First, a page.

PAE business models have two types, FTC says in long-awaited study
7th October 2016. By Xiumei Dong
The US Federal Trade Commission capped more than two years of research by releasing a report Thursday that illuminated previously invisible workings of a patent assertion industry that has driven a surge of expensive litigation in recent years in the software and electronics technology.
The report and its proposed reforms predictably drew criticism, as well as praise, for proposing a new view of the industry that separates patent assertion entities into categories, one focused on aggregating and licensing large patent portfolios, and a second, more problematic category of PAEs that the FTC said focuses on acquiring small sets of patents in order to file abusive “nuisance” litigation aimed at prompting defendants to settle rather than fight.
To complete the long-awaited report, the FTC served information requests on 22 PAEs, and obtained information not only about the PAEs, but about more than 300 of their affiliated entities and more than 2,100 related entities that held, but didn’t assert patents.
Speaking at an event in Washington, DC, FTC Chairwoman Edith Ramirez acknowledged that the agency didn’t collect information about every PAE operating in the US, or even a statistically representative subset, citing insufficient information to select such a subset.
Rather, she said, the study sample included “PAEs likely responsible for a greater proportion of assertion behavior during the period between 2009 and 2014 — in other words, those that held the most patents and those that sued the most defendants.”
“We estimate that our study captured between 14 percent and 46 percent of all lawsuits filed by PAEs in the United States during the study period, depending on which litigation data one relies,” she added.
The FTC study dubbed the two PAE business models ‘Portfolio PAEs’ and ‘Litigation PAEs,’ reflecting how they made their money.
The licenses reported by Portfolio PAEs made up only 9 percent of the licenses in the study, but accounted for 80 percent of the licensing revenues, the FTC study said. “Portfolio PAEs funded their patent acquisitions with capital from investors, and they frequently licensed their patents without filing a lawsuit,” Ramirez said.
Conversely, the licenses reported by Litigation PAEs made up 91 percent of all licenses in the study, but only accounted for 20 percent of the reported licensing revenues. Litigation PAEs, whose model involves settling quickly for smaller royalties — typically less than $300,000 — “tended to be thinly capitalized, relying on agreements to share future licensing revenues with others to fund their operations,” Ramirez said.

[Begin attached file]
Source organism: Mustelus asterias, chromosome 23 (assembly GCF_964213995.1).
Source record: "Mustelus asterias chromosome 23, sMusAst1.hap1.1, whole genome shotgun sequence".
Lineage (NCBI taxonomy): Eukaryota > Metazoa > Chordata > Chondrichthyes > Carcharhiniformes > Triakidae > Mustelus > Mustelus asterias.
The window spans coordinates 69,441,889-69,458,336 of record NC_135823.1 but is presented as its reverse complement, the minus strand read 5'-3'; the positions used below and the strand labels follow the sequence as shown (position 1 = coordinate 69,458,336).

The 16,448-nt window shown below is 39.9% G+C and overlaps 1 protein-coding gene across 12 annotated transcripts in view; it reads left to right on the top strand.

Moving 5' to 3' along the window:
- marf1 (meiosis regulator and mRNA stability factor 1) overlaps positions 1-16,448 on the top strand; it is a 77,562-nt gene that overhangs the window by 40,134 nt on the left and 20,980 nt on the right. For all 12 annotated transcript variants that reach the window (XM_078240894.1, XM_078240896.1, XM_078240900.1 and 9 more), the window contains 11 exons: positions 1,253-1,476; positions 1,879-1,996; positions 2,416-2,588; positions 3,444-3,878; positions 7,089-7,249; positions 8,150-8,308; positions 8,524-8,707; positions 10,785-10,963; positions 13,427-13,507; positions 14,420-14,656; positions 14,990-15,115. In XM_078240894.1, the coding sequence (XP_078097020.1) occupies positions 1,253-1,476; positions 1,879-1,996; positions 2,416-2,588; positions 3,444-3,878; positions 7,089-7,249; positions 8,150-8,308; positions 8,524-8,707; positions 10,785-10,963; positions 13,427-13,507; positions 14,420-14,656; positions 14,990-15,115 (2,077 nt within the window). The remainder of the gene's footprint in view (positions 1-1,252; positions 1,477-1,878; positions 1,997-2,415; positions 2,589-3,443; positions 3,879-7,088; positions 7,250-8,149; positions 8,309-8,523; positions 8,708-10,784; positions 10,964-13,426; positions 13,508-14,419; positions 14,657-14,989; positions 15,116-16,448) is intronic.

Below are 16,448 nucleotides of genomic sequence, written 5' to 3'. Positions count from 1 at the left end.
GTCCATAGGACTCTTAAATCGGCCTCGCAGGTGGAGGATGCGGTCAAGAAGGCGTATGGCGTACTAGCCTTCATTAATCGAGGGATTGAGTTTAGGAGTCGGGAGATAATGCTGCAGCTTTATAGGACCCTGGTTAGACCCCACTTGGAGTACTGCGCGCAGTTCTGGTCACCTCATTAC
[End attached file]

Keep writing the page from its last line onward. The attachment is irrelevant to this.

Portfolio PAEs seldom filed lawsuits but experienced a higher degree of success that Litigation PAEs when they actually did litigate, and all of their cases that concluded during the study period led to licenses, the FTC study said. Only 76 percent of such cases filed by Litigation PAEs led to a license.
“The fact that Litigation PAE lawsuits in our study typically settled relatively quickly and for sums under $300,000, an amount that may be less than the lower end of the AIPLA-reported range of defense costs through the close of discovery, suggests some of these settlements were for nuisance value,” Ramirez said.
The FTC proposed four areas of judicial reform aimed at Litigation PAEs. Those reforms would seek to address the cost of evidence discovery for defendants, to provide courts and defendants with more information about the PAE bringing the suit, to streamline multiple cases brought on the same theories of infringement, and to provide sufficient notice of these infringement theories as courts continue to develop heightened pleading standards in patent litigation.
“We are focusing on litigation reform because we saw a significant amount of litigations in the study,” said Suzanne Munck, FTC Deputy Director and Chief Counsel for Intellectual Property.
Munck said, however, that the fact that there is a focus on litigation reform does not mean Portfolio PAEs are getting a pass.
“There are a number of issues with respect to portfolio licensing that are legitimate; there are also issues with the respect to portfolio licensing that can raise questions, so I think those are thing that you have to take one at time,” she said.
The FTC study found that a majority of the patents acquired by PAEs in the study are not standard-essential patents, which means they are not subject to a preexisting commitment to license on fair, reasonable and non-discriminatory, or FRAND, terms.
The study also found that none of the PAEs in the study sample, or the more than 300 affiliated entities, engaged in large-scale demand letter campaigns threatening to sue numerous targeted firms, in which majority of them get settlements through filing lawsuits.
“The FTC followed the money and found that patent trolls do indeed have business models that extract large sums of money from productive sectors of the economy,” said CCIA president Ed Black. “These practices are a significant drag on both innovation and the performance of the U.S. economy. The FTC study revealed patent trolls frequently target the computer and communications industry. In fact, 88 percent of the patents in the study were from that sector of the economy.”
While the study covered a significant period of time, Ramirez said that the purpose of the report is not to include all the problems but to provide a market study of the industry, and acknowledged that they couldn’t cover everything they’d set out to.
“I want to acknowledge that we were not able to answer all the questions that we had set out to address with this study,” she said “As a result, there are some nonpublic aspects of PAE activity … we were unable to bring out to the degree we wished.”
With assistance from Can Celik and Mike Swift
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